If you love animals you’ll love the story of two MNU alums who live their passion every day at work. Megan McGee (’12), director of donor cultivation for Great Plains SPCA, one of the largest no-kill animal shelters in the Kansas City metro, says she has found her home among those who care so deeply about God’s creatures. And working on the weekends or evenings isn’t a problem either--all because of her passion for animal welfare and the family feeling that comes from working with others who are united through their love of animals.
It began when McGee was a student in MNU’s bachelor’s-degree completion program in 2011. A part of her major required completing a problem-solving project for an area business. McGee chose to research ways to raise money for animal welfare, which didn’t come as a surprise to her classmates who knew about her soft heart for animals in need. After completing her degree, this wife, and mother of three, decided to volunteer her time at a local animal shelter. What she calls a random visit to the Pet Adoption Center of Great Plains SPCA turned into a job in 2013.
Bubbly and enthusiastic about educating the community about the plight of abandoned animals, McGee is involved in most aspects of the 12 animal life-saving programs Great Plains SPCA conducts. From the Young Heroes for Pets Camp, which teaches how youth can make a difference for shelter animals, to the SASSY Program (Shelter Animals+Seniors+Supportive Youth), enabling senior citizens to lead more fulfilling and productive lives through relationships with pets, the organization touches the community in many ways, many times a week.
McGee defines her mission as educating people on how they can help the organization and connect them with opportunities to give. In fact, she has secured some unusual gifts, such as wiring for computers in the office and a new dishwasher for the shelter.
“A lot of folks don’t realize that we are more than a shelter,” McGee says. “Our programs range from youth and senior to animal rescue, medical services, and humane education in the community. It’s something you have to see for yourself to understand. I have been so blessed to witness some of the most feel good stories, and too many heartbreaking ones. At the end of the day, my heart is full and I feel I have found my purpose here, and my home.”
Emily (Lefler ’06) Hawkins is social marketing manager for Great Plains SPCA. The mass communications major found her perfect job two years ago. Managing the highly engaged audiences on the organization’s Facebook, Twitter, Pinterest, Instagram, YouTube, blog and Snapchat would be a job in itself. But Hawkins also oversees the organization’s website and its new Etsy shop which raised $20,000 in the few months it was open. In two years their Facebook page alone has gone from 15,000 to 50,000 followers. Hawkins wears many hats within the marketing department at Great Plains, and finds herself helping at events and envisioning creative marketing pieces for the Veterinary Care Center and more.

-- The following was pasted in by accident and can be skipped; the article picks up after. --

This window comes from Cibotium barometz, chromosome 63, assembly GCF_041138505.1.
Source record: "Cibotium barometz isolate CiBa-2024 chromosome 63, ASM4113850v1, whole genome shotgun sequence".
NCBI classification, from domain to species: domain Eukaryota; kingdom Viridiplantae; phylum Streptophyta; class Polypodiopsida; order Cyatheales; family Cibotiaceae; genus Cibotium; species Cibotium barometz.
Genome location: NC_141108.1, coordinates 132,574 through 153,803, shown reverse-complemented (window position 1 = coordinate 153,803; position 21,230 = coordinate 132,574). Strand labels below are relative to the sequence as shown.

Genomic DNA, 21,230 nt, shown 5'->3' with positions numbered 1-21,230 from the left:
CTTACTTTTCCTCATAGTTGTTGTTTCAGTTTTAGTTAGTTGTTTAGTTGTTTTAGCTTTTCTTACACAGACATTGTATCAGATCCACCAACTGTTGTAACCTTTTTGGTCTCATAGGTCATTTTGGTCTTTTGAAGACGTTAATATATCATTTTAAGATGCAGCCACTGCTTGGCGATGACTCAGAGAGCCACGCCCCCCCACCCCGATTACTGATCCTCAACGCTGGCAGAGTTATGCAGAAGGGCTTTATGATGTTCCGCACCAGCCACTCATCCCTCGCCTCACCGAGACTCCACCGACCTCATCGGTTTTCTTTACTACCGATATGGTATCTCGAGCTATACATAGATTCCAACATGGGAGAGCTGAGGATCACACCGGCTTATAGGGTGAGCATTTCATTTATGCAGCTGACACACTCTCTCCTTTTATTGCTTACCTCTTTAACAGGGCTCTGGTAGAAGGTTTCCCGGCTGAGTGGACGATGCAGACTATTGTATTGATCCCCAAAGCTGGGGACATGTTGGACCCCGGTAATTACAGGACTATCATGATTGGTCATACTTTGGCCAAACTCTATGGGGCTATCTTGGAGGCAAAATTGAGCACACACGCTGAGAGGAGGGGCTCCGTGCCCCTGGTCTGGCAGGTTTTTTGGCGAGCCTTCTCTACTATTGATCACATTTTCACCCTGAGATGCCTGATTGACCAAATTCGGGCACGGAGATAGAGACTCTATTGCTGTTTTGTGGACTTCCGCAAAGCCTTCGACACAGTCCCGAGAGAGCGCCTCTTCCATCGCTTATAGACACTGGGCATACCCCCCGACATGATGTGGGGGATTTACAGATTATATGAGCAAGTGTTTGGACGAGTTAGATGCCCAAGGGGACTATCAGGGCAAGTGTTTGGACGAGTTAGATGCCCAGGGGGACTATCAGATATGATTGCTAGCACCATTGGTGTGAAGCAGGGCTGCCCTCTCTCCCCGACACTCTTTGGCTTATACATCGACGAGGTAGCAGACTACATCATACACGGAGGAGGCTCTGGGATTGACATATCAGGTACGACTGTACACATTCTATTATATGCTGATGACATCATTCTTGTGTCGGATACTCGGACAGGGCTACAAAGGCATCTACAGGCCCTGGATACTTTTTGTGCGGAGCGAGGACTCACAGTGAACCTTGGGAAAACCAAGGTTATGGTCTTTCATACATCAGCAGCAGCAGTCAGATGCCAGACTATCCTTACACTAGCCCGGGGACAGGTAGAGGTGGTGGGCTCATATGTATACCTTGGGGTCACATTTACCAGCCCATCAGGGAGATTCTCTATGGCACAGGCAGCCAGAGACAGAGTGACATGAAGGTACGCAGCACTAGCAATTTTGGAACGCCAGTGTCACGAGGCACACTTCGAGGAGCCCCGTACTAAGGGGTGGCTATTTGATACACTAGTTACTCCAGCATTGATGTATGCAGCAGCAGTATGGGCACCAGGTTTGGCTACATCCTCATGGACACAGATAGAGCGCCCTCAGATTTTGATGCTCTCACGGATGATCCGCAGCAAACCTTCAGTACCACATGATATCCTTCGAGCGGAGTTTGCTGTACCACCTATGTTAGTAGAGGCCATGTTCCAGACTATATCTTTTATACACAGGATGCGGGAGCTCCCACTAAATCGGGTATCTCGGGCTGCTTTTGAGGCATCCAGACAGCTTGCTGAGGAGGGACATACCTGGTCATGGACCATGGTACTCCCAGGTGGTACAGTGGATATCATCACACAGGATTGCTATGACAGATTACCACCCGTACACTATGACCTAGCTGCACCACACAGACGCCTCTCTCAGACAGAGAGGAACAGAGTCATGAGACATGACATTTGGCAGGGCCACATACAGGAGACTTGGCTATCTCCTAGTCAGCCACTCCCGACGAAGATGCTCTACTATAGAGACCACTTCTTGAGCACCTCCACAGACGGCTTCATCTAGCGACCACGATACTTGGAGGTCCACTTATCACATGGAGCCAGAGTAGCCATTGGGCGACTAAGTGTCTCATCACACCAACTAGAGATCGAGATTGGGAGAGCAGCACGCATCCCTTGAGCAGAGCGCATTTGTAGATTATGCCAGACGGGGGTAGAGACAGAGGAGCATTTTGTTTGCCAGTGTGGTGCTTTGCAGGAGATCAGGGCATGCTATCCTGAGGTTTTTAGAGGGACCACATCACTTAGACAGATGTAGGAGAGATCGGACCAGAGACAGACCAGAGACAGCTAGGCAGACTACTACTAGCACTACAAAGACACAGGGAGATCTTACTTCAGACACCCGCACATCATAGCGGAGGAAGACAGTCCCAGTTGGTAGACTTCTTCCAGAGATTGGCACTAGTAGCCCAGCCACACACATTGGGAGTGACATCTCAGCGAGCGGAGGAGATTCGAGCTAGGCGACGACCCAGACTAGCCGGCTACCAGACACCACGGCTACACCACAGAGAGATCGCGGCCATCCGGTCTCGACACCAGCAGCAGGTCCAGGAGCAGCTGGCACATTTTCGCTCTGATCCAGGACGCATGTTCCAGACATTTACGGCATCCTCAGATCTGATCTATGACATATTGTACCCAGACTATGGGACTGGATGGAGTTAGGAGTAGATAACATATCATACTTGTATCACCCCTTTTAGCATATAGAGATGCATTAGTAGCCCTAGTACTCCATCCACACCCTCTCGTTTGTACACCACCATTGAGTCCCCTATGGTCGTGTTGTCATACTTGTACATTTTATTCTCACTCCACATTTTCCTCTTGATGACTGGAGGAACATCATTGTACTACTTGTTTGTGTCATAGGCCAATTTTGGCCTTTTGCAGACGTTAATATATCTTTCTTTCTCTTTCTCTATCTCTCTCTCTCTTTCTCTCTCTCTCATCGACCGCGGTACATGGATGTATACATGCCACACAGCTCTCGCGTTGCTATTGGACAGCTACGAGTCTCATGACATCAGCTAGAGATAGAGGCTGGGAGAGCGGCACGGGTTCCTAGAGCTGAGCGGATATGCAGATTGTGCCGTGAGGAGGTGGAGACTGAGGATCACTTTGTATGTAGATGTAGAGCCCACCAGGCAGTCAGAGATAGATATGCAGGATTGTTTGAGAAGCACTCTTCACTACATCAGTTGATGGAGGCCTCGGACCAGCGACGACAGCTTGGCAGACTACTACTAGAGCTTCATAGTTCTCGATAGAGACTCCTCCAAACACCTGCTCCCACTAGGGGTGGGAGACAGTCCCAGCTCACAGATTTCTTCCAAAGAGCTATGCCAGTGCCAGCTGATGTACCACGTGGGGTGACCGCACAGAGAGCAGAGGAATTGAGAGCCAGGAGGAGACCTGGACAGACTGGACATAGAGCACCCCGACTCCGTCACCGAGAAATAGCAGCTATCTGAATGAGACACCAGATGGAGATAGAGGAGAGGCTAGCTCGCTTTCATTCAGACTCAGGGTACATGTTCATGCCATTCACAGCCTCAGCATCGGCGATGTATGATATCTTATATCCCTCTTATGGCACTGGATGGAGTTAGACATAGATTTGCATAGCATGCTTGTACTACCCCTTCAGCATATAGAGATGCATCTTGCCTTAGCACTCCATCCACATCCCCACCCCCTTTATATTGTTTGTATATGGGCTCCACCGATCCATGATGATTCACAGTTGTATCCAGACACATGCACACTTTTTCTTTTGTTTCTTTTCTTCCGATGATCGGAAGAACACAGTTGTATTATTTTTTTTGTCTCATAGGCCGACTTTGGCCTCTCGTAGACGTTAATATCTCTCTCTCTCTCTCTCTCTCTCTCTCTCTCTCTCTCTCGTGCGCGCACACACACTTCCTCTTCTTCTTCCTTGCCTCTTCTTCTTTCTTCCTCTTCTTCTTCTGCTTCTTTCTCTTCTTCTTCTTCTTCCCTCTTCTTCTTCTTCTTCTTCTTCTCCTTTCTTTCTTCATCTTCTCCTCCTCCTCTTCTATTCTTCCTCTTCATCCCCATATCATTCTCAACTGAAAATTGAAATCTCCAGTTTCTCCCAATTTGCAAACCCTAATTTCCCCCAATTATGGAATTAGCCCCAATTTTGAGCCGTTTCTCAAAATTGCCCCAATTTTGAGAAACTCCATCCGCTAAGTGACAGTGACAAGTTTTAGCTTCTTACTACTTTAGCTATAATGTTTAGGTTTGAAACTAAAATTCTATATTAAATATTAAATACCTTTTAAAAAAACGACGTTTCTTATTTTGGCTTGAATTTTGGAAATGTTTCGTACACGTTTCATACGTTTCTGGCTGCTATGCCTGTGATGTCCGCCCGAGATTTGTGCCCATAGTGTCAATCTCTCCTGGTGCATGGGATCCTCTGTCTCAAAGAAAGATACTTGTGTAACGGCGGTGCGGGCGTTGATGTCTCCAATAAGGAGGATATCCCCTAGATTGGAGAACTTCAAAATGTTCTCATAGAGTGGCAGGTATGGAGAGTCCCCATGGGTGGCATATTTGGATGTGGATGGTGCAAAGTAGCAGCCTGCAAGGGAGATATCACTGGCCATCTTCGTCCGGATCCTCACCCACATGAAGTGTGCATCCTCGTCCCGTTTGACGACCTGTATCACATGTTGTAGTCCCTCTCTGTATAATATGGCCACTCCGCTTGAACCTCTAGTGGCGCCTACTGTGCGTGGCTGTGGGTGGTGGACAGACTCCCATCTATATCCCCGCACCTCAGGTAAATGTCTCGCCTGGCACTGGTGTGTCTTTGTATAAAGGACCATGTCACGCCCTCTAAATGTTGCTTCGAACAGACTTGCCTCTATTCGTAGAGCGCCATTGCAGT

“I constantly refer to lessons I learned from Professor Mark Hamilton (MNU professor of communication),” Hawkins says. “When discussing how to communicate a specific story to the public, my communications classes have really stuck with me all these years later.”
Hawkins and her husband, Daniel (’06), both love animals and find themselves fostering dogs as well as caring for their own dog Turk. Writing a blog about home renovation for the last five years along with a position as e-communication development specialist at the Salvation Army in Kansas & Western Missouri blossomed into her current job.
“At MNU, we were always encouraged to serve others, and that helped fuel my desire to work in the nonprofit sector,” she says. “I wake up every day excited to go to work, because I know that I will be able to make a difference in someone’s life that day.”
On a tour of the facility, Hawkins says the organization has four metro locations and served 35,000 animals in 2014. Great Plains is also experiencing nearly maximum capacity in certain areas. This summer there were 700 cats in the shelter that comfortably houses a total of 750 animals. Being responsive to the changing situation at Great Plains SPCA is something Hawkins and her coworkers are familiar with. So, in order to free up space, they held several promotions to place cats in their forever homes. “Orange is the New Cat” was one effort in which fees were waived for adult cats and kittens were available at a two-for-one cost.
Hawkins says the public can use the veterinary services at Great Plains as well. The costs are usually lower than traditional vet clinics, offset by the donations of those who love animals. In fact, the fees are on a sliding scale based on the pet owner’s income.
Part of Hawkins’ role at Great Plains involves using social media to encourage online giving. As a nonprofit organization, Great Plains incurs the cost for a variety of expenses, including emergency surgeries. Recently, a dog named Echo made local news after being shot in the face and taken to their Independence location. Donations, largely driven by social media, assisted with Echo’s recovery, and how he has a new family. This is just one success story that Hawkins tells with warmth and pride. The shelter boasts a 96 to 98 percent live release rate for all animals.
“Behind every pet is a person, so when we are helping a pet in need, we are also directly helping that person or family who may otherwise not have had a place to turn,” Hawkins says.
For information on the many services and programs offered by Great Plains SPCA visit www.greatplainsspca.org.
See a few photos from our visit to Great Plains SPCA in Merriam.